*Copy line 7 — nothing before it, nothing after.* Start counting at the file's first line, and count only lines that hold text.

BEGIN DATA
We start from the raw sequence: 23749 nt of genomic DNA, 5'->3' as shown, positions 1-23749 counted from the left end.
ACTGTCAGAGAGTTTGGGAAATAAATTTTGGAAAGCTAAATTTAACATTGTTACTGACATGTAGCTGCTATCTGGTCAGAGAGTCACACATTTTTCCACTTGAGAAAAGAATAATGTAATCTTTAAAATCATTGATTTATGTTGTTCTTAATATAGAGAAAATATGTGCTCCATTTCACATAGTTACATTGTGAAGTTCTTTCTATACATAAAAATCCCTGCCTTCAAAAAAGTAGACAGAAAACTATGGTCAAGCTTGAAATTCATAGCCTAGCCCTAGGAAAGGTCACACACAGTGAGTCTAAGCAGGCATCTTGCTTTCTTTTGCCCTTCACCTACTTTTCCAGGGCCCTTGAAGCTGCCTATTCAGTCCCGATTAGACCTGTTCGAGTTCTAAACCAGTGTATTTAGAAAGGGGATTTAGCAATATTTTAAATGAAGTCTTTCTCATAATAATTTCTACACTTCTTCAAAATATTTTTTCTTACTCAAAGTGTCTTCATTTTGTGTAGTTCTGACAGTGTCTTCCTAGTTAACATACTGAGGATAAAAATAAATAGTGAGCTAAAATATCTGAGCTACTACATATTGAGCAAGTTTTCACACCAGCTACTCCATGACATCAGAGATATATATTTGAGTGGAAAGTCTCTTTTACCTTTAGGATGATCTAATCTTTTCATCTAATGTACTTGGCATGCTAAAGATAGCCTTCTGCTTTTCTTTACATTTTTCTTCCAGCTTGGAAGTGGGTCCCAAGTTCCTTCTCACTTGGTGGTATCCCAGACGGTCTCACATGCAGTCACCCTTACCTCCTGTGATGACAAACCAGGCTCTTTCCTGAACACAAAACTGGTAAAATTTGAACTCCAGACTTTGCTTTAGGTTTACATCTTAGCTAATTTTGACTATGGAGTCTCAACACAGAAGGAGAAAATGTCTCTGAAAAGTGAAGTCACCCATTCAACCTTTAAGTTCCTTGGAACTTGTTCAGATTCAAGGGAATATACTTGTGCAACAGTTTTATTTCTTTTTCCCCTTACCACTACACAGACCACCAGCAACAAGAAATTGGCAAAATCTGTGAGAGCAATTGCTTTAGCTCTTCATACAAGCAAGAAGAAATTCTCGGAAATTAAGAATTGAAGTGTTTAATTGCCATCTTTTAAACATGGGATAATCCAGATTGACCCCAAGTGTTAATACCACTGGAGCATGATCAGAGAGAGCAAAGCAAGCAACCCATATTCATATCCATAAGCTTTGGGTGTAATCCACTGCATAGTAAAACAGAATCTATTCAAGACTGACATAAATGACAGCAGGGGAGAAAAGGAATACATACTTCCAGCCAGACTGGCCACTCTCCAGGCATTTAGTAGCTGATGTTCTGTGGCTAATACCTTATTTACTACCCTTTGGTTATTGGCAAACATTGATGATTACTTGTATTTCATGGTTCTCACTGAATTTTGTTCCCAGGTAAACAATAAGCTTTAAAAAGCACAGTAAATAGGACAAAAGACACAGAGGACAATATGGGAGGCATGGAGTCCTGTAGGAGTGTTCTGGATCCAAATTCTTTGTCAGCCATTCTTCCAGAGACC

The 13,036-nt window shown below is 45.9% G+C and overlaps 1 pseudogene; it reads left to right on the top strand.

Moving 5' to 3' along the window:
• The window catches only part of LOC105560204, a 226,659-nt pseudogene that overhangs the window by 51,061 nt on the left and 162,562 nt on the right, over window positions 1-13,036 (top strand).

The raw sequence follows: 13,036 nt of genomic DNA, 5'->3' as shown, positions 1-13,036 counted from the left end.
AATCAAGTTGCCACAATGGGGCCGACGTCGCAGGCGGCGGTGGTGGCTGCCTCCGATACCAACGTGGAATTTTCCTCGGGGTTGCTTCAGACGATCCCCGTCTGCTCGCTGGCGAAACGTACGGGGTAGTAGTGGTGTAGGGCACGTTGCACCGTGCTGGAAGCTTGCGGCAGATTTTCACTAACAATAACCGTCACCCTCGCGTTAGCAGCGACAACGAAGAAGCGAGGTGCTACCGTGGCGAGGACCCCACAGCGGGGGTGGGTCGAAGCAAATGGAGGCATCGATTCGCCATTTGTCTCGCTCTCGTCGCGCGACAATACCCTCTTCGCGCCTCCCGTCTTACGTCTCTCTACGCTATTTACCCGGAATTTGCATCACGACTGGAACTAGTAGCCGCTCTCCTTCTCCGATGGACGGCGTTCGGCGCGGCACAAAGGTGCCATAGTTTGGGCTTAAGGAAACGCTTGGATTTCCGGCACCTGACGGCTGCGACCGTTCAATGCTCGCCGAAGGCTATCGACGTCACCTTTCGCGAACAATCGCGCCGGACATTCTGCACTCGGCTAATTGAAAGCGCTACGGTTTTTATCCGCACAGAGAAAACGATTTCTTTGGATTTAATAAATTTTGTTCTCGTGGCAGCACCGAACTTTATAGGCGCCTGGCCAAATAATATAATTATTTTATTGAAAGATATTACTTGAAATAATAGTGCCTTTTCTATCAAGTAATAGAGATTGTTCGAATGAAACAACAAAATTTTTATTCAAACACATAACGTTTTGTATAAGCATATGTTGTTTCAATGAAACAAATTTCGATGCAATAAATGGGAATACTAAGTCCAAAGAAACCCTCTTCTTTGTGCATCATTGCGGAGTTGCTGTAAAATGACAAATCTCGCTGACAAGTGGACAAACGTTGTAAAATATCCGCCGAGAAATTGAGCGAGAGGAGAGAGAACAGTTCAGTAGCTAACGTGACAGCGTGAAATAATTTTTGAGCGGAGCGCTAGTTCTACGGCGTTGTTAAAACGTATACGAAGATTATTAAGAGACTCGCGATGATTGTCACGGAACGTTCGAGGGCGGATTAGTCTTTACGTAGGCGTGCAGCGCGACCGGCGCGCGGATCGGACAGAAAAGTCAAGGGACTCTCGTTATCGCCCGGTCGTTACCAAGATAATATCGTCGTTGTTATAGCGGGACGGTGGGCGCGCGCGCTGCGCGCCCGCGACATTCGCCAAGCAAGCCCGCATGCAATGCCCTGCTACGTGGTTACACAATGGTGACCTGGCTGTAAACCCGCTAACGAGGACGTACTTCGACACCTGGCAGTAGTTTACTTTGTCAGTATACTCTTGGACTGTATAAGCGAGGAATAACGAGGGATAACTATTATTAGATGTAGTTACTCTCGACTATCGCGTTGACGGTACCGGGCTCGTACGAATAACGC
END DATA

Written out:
AATCAAGTTGCCACAATGGGGCCGACGTCGCAGGCGGCGGTGGTGGCTGCCTCCGATACCAACGTGGAATTTTCCTCGGGGTTGCTTCAGACGATCCCCGTCTGCTCGCTGGCGAAACGTACGGGGTAGTAGTGGTGTAGGGCACGTTGCACCGTGCTGGAAGCTTGCGGCAGATTTTCACTAACAATAACCGTCACCCTCGCGTTAGCAGCGACAACGAAGAAGCGAGGTGCTACCGTGGCGAGGACCCCACAGCGGGGGTGGGTCGAAGCAAATGGAGGCATCGATTCGCCATTTGTCTCGCTCTCGTCGCGCGACAATACCCTCTTCGCGCCTCCCGTCTTACGTCTCTCTACGCTATTTACCCGGAATTTGCATCACGACTGGAACTAGTAGCCGCTCTCCTTCTCCGATGGACGGCGTTCGGCGCGGCACAAAGGTGCCATAGTTTGGGCTTAAGGAAACGCTTGGATTTCCGGCACCTGACGGCTGCGACCGTTCAATGCTCGCCGAAGGCTATCGACGTCACCTTTCGCGAACAATCGCGCCGGACATTCTGCACTCGGCTAATTGAAAGCGCTACGGTTTTTATCCGCACAGAGAAAACGATTTCTTTGGATTTAATAAATTTTGTTCTCGTGGCAGCACCGAACTTTATAGGCGCCTGGCCAAATAATATAATTATTTTATTGAAAGATATTACTTGAAATAATAGTGCCTTTTCTATCAAGTAATAGAGATTGTTCGAATGAAACAACAAAATTTTTATTCAAACACATAACGTTTTGTATAAGCATATGTTGTTTCAATGAAACAAATTTCGATGCAATAAATGGGAATACTAAGTCCAAAGAAACCCTCTTCTTTGTGCATCATTGCGGAGTTGCTGTAAAATGACAAATCTCGCTGACAAGTGGACAAACGTTGTAAAATATCCGCCGAGAAATTGAGCGAGAGGAGAGAGAACAGTTCAGTAGCTAACGTGACAGCGTGAAATAATTTTTGAGCGGAGCGCTAGTTCTACGGCGTTGTTAAAACGTATACGAAGATTATTAAGAGACTCGCGATGATTGTCACGGAACGTTCGAGGGCGGATTAGTCTTTACGTAGGCGTGCAGCGCGACCGGCGCGCGGATCGGACAGAAAAGTCAAGGGACTCTCGTTATCGCCCGGTCGTTACCAAGATAATATCGTCGTTGTTATAGCGGGACGGTGGGCGCGCGCGCTGCGCGCCCGCGACATTCGCCAAGCAAGCCCGCATGCAATGCCCTGCTACGTGGTTACACAATGGTGACCTGGCTGTAAACCCGCTAACGAGGACGTACTTCGACACCTGGCAGTAGTTTACTTTGTCAGTATACTCTTGGACTGTATAAGCGAGGAATAACGAGGGATAACTATTATTAGATGTAGTTACTCTCGACTATCGCGTTGACGGTACCGGGCTCGTACGAATAACGC